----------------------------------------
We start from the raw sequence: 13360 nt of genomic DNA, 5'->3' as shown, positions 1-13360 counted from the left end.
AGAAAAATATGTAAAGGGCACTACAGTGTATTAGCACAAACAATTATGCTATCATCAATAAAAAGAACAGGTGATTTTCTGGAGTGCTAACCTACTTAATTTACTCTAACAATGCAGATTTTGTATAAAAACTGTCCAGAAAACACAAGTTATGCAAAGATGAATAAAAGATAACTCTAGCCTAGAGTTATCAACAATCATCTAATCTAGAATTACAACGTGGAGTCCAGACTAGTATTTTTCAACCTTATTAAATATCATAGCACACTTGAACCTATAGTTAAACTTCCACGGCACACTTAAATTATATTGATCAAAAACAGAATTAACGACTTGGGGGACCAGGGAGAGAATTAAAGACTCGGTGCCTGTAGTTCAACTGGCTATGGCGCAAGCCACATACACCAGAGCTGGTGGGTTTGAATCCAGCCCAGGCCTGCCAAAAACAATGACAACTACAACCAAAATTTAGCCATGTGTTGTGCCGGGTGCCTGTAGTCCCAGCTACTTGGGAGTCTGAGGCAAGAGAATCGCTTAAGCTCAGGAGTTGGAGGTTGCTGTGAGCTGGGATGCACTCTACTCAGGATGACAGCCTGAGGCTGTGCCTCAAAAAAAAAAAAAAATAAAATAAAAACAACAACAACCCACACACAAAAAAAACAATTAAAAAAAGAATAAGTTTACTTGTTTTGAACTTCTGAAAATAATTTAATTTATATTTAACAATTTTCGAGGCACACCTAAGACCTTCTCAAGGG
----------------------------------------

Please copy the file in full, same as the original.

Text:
We start from the raw sequence: 13360 nt of genomic DNA, 5'->3' as shown, positions 1-13360 counted from the left end.
AGAAAAATATGTAAAGGGCACTACAGTGTATTAGCACAAACAATTATGCTATCATCAATAAAAAGAACAGGTGATTTTCTGGAGTGCTAACCTACTTAATTTACTCTAACAATGCAGATTTTGTATAAAAACTGTCCAGAAAACACAAGTTATGCAAAGATGAATAAAAGATAACTCTAGCCTAGAGTTATCAACAATCATCTAATCTAGAATTACAACGTGGAGTCCAGACTAGTATTTTTCAACCTTATTAAATATCATAGCACACTTGAACCTATAGTTAAACTTCCACGGCACACTTAAATTATATTGATCAAAAACAGAATTAACGACTTGGGGGACCAGGGAGAGAATTAAAGACTCGGTGCCTGTAGTTCAACTGGCTATGGCGCAAGCCACATACACCAGAGCTGGTGGGTTTGAATCCAGCCCAGGCCTGCCAAAAACAATGACAACTACAACCAAAATTTAGCCATGTGTTGTGCCGGGTGCCTGTAGTCCCAGCTACTTGGGAGTCTGAGGCAAGAGAATCGCTTAAGCTCAGGAGTTGGAGGTTGCTGTGAGCTGGGATGCACTCTACTCAGGATGACAGCCTGAGGCTGTGCCTCAAAAAAAAAAAAAAATAAAATAAAAACAACAACAACCCACACACAAAAAAAACAATTAAAAAAAGAATAAGTTTACTTGTTTTGAACTTCTGAAAATAATTTAATTTATATTTAACAATTTTCGAGGCACACCTAAGACCTTCTCAAGGG